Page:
So where was Larry, in all this? Well, his car – a Ferrari 250 GTO – had paused in the pits with an electrical problem. When the crash came, all hell broke loose with wild-eyed people yelling … jumping over the pit wall … running toward the fire … (unlike us, running away from it). Larry and his crew started shoving people aside and spraying them with a hose. Just a few yards from the fire, there was plenty of flammable stuff scattered around – gasoline, grease, oil, brake fluid, rags, rubber – with the risk of a big flash-over. Larry described the whole thing as a “very hairy scary berzerka.”

The race ended an hour or so later, and everyone packed up to go home. The crash and fire had ruined the day for many, but not for Larry’s team – they had just finished their first “real Sebring” and the result were: Car #82, Ferrari 250 GTO (s/n 3223 GT), L. Perkins/W. Eve, 27th Overall, 3rd in Class. The silver cup from that incredible long-ago event sits proudly on a shelf in his office.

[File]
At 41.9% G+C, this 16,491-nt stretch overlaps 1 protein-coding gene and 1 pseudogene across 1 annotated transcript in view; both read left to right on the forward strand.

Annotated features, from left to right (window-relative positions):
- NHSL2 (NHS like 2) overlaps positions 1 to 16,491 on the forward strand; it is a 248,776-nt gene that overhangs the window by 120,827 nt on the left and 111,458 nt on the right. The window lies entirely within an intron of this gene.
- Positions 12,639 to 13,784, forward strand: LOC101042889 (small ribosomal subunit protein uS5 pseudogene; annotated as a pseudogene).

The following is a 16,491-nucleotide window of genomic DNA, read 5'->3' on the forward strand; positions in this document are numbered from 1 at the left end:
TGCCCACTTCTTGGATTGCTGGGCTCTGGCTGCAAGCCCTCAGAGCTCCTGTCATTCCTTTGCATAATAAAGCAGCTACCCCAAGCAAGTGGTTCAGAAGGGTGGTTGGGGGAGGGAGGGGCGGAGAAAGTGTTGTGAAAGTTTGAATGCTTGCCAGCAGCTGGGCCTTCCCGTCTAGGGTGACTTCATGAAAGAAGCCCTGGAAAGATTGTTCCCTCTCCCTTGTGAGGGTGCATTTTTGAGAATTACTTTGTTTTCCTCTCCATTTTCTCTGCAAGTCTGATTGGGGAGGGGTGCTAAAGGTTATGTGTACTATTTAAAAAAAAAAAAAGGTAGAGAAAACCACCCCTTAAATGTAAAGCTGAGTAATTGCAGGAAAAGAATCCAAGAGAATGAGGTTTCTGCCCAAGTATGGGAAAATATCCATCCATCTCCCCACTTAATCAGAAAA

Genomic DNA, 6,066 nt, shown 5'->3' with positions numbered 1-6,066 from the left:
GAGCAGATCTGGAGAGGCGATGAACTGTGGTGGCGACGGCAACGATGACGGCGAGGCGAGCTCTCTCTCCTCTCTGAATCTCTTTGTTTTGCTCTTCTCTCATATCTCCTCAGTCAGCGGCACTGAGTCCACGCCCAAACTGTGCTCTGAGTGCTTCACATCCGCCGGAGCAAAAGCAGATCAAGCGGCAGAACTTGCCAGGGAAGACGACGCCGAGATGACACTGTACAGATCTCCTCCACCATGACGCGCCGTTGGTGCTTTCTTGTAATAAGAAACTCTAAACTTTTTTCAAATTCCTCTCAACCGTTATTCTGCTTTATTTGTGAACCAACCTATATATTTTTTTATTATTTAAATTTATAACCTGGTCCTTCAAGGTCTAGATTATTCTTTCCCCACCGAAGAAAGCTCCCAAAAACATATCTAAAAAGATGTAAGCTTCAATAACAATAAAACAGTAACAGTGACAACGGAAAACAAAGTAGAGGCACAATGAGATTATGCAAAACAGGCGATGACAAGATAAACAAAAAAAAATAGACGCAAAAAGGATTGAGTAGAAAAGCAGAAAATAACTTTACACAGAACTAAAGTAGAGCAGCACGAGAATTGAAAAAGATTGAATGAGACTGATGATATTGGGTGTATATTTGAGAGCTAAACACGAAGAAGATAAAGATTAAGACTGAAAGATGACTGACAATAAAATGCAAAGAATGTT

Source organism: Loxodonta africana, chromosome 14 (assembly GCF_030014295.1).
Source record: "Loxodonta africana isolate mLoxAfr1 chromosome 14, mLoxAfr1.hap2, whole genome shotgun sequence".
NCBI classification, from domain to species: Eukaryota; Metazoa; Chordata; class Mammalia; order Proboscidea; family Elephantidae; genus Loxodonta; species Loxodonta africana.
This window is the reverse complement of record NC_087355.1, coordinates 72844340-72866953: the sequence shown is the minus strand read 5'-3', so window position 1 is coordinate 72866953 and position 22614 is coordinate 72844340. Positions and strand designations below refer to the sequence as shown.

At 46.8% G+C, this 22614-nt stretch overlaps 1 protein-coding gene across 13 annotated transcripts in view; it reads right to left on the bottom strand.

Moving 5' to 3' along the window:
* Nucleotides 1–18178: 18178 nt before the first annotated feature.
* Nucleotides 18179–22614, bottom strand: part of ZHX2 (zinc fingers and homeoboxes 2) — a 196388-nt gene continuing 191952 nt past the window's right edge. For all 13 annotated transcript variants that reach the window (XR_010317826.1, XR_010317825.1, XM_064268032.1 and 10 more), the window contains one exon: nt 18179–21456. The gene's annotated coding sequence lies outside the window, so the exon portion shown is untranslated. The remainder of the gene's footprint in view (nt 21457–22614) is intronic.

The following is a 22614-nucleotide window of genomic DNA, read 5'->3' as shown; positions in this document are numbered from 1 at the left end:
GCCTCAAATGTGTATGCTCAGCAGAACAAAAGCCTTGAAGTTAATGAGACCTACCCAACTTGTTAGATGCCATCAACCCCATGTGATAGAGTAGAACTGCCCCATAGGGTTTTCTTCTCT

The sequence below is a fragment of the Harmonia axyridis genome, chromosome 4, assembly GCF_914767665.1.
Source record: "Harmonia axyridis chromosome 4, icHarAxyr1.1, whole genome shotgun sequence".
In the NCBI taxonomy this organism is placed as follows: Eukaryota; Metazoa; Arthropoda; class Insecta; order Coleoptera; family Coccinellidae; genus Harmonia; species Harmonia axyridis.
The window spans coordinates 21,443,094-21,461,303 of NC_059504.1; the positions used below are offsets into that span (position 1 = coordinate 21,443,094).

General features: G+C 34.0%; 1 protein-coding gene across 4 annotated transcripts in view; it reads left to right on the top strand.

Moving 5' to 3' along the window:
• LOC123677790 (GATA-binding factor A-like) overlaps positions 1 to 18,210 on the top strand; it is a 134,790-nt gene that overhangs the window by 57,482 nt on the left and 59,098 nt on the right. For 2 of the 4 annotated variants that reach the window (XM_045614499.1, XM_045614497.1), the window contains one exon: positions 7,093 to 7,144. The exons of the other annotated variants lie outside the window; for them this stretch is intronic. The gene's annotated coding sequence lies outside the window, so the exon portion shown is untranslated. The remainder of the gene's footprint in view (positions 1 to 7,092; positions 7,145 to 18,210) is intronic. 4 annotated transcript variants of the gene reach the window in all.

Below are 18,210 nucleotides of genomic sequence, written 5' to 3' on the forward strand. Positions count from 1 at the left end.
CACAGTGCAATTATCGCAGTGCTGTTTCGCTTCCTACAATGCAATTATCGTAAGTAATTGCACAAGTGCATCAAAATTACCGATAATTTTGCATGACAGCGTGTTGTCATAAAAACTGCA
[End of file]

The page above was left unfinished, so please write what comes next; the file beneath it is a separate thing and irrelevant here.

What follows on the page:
This flashback memory of Sebring in 1964 gave me goose bumps. It turns out, astonishingly, that the first time I saw Larry and his red car, I was a pimply high-school student and he was 31, a hotshot race driver who was pedal-to-the-metal all the way, just like he is now. He had one of the most dominant race cars available in the ‘60s. Today, owing to the unique dynamics of vintage car collecting, it has become a supremely valuable example. There were only 36 250 GTO models built by Ferrari and one recently sold for around $70 million. The one that Larry drove at Sebring in 1964 was the first one built and has a long, long racing history. No doubt it could command a higher price at auction.

Larry Perkins, at the 2011 Pebble Beach Concours, standing next to the Ferrari 250 GTO he raced at Sebring in 1964. Eric Lian photo